And finally, and as obvious as it may seem, the entities have been changing their asset profile replacing those that were not eligible and computable for the ratio for higher quality and liquid assets.
The outflows are the denominator of the ratio and are calculated by subtracting the expected outflow minus the inflows the result must always be positive since the regulation establishes a cap on the expected entries of 75% over the total net outflow.
From the perspective of the outflows, these represent about 16% of total assets. By type of product, retail deposits reach 2%, while non-operational deposits are the largest component of outflows with 6% of total assets. To correctly understand these data, it should be noted that these percentages are calculated once the haircuts have been applied in each case. For example, in retail deposits the runoff rate of 3% while in operational deposits it rises to 34%.
The secured funding in Central Banks deserves a special mention since despite having to be backed by a collateral to access it, it doesn’t count as an outflow in the ratio since its runoff rate is 0. This is because it is assumed that the public entity will roll over the liquidity needs if necessary and if the collateral remains eligible.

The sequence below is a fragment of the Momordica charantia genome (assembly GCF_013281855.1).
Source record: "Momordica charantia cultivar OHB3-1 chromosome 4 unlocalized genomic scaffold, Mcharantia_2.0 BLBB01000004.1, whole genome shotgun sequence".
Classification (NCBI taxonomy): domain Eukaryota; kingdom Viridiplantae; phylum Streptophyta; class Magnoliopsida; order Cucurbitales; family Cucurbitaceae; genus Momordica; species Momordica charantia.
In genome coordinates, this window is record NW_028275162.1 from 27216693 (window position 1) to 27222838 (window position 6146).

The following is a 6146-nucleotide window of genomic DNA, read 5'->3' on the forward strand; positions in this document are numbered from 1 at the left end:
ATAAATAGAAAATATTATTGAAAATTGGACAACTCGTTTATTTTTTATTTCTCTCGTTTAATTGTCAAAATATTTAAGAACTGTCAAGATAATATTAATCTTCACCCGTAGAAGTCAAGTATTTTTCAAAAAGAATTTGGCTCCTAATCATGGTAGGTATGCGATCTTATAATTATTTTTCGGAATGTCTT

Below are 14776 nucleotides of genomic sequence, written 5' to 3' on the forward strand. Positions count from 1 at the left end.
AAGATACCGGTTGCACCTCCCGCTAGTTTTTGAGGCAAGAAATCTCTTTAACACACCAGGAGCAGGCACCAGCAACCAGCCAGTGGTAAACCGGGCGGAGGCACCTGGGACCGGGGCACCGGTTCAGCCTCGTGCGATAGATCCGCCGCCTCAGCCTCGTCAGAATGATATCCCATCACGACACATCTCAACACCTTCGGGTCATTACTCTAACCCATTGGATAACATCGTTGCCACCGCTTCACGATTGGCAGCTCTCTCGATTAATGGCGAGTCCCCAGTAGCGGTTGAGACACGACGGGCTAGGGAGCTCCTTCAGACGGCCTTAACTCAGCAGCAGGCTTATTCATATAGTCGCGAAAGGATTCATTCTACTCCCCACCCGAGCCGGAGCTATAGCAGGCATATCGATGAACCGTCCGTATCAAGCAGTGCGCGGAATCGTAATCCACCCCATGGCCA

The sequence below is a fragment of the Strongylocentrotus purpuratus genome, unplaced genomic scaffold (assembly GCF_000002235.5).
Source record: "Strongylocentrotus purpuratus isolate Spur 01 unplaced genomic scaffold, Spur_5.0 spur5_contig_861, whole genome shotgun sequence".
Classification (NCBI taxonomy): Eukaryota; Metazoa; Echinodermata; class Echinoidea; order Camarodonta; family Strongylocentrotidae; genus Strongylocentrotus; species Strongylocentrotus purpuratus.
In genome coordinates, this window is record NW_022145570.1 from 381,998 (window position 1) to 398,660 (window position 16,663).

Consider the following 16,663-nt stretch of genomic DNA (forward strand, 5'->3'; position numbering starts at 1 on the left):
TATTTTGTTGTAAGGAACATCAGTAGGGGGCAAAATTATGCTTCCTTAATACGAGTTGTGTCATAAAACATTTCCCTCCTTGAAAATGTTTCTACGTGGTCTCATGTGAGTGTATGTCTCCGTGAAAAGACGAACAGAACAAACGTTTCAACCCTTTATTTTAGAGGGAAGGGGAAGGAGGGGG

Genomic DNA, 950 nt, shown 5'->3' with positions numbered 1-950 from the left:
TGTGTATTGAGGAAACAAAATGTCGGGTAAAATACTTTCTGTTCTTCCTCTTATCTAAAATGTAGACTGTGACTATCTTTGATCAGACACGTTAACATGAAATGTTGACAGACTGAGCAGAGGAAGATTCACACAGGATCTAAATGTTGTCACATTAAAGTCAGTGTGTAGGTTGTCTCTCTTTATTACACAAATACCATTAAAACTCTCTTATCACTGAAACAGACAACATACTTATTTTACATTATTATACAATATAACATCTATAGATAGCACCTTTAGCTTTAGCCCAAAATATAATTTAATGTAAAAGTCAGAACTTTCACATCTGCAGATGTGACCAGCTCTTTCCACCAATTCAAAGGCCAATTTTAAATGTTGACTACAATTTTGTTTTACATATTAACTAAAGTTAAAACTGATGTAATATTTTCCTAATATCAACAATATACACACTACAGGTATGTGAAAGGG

On the contrary, the secured funding with other counterparts other than Central Banks has a runoff rate dependent on the collateral. That is, the better the collateral provided, the outflow factor will be lower and vice versa. In relation to this, and returning to the two categories of entities to which the study refers, the GSII’s have 87% of liquid assets of level 1 as collateral, while in the case of entities classified as “Others”, these are reduced 56%, which suggests that the GSII’s will have fewer outflows from secured funding than smaller banks.
Regarding liquidity inflows, the GSII’s have approximately 5.3% of total assets as opposed to 2.6% of the so-called “Others”. As in the case of the outflows, always applying the corresponding runoff.
Once the analysis of each component of the ratio is completed, it can be seen that the factor that most penalizes the metric is in the products of unsecured funding due to the great weight that non-operational deposits have within the balance sheets of the entities and that in addition, its runoff rate is one of the highest. Why? Operational deposits are those that are maintained in order to access certain banking services that allow improving the ability to use payment and settlement systems. Therefore, the non-operational ones don’t have a high relationship with the entity and their outflows are assumed to be higher. Specifically, the outflows associated with this typology are 11% of the total assets.
On the contrary, the outflows that come from secured funding only represent 1.2% for two reasons:
- Most of this funding is made with Central Banks, so its run-off is 0% and does not generate outflows for the ratio
- In the case of other counterparties, the collateral is Level 1 with rates close to 0%.
So far, this is the first analysis of the study. In a second article, we will dive deeper into the LCR depending on the business model of the entities.
If you want to leave a comment or ask a question about it, do not hesitate to do so. We will be happy to answer you.